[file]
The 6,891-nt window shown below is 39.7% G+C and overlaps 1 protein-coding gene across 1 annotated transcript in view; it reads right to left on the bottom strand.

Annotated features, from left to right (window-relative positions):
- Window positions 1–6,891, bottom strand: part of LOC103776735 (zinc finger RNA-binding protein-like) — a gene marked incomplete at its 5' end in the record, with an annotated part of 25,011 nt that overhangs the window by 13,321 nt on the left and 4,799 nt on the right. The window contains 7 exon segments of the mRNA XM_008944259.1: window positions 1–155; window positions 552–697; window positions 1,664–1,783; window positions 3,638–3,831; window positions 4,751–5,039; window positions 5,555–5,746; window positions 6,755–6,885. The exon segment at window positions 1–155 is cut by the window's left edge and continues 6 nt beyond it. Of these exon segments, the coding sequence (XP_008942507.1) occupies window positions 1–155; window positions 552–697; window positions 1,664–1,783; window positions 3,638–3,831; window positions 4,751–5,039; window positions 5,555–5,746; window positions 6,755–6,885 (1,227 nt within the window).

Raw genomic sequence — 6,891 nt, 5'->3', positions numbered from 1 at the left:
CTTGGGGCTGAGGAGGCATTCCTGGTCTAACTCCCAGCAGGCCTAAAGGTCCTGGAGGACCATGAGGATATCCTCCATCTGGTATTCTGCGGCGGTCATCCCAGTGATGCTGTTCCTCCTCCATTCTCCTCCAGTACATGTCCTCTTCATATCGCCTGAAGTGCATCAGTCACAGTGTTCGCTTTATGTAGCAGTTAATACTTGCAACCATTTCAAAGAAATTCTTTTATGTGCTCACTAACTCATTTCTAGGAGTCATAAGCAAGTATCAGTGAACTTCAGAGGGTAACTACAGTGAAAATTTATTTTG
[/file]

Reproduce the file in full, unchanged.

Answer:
The 6,891-nt window shown below is 39.7% G+C and overlaps 1 protein-coding gene across 1 annotated transcript in view; it reads right to left on the bottom strand.

Annotated features, from left to right (window-relative positions):
- Window positions 1–6,891, bottom strand: part of LOC103776735 (zinc finger RNA-binding protein-like) — a gene marked incomplete at its 5' end in the record, with an annotated part of 25,011 nt that overhangs the window by 13,321 nt on the left and 4,799 nt on the right. The window contains 7 exon segments of the mRNA XM_008944259.1: window positions 1–155; window positions 552–697; window positions 1,664–1,783; window positions 3,638–3,831; window positions 4,751–5,039; window positions 5,555–5,746; window positions 6,755–6,885. The exon segment at window positions 1–155 is cut by the window's left edge and continues 6 nt beyond it. Of these exon segments, the coding sequence (XP_008942507.1) occupies window positions 1–155; window positions 552–697; window positions 1,664–1,783; window positions 3,638–3,831; window positions 4,751–5,039; window positions 5,555–5,746; window positions 6,755–6,885 (1,227 nt within the window).

Raw genomic sequence — 6,891 nt, 5'->3', positions numbered from 1 at the left:
CTTGGGGCTGAGGAGGCATTCCTGGTCTAACTCCCAGCAGGCCTAAAGGTCCTGGAGGACCATGAGGATATCCTCCATCTGGTATTCTGCGGCGGTCATCCCAGTGATGCTGTTCCTCCTCCATTCTCCTCCAGTACATGTCCTCTTCATATCGCCTGAAGTGCATCAGTCACAGTGTTCGCTTTATGTAGCAGTTAATACTTGCAACCATTTCAAAGAAATTCTTTTATGTGCTCACTAACTCATTTCTAGGAGTCATAAGCAAGTATCAGTGAACTTCAGAGGGTAACTACAGTGAAAATTTATTTTG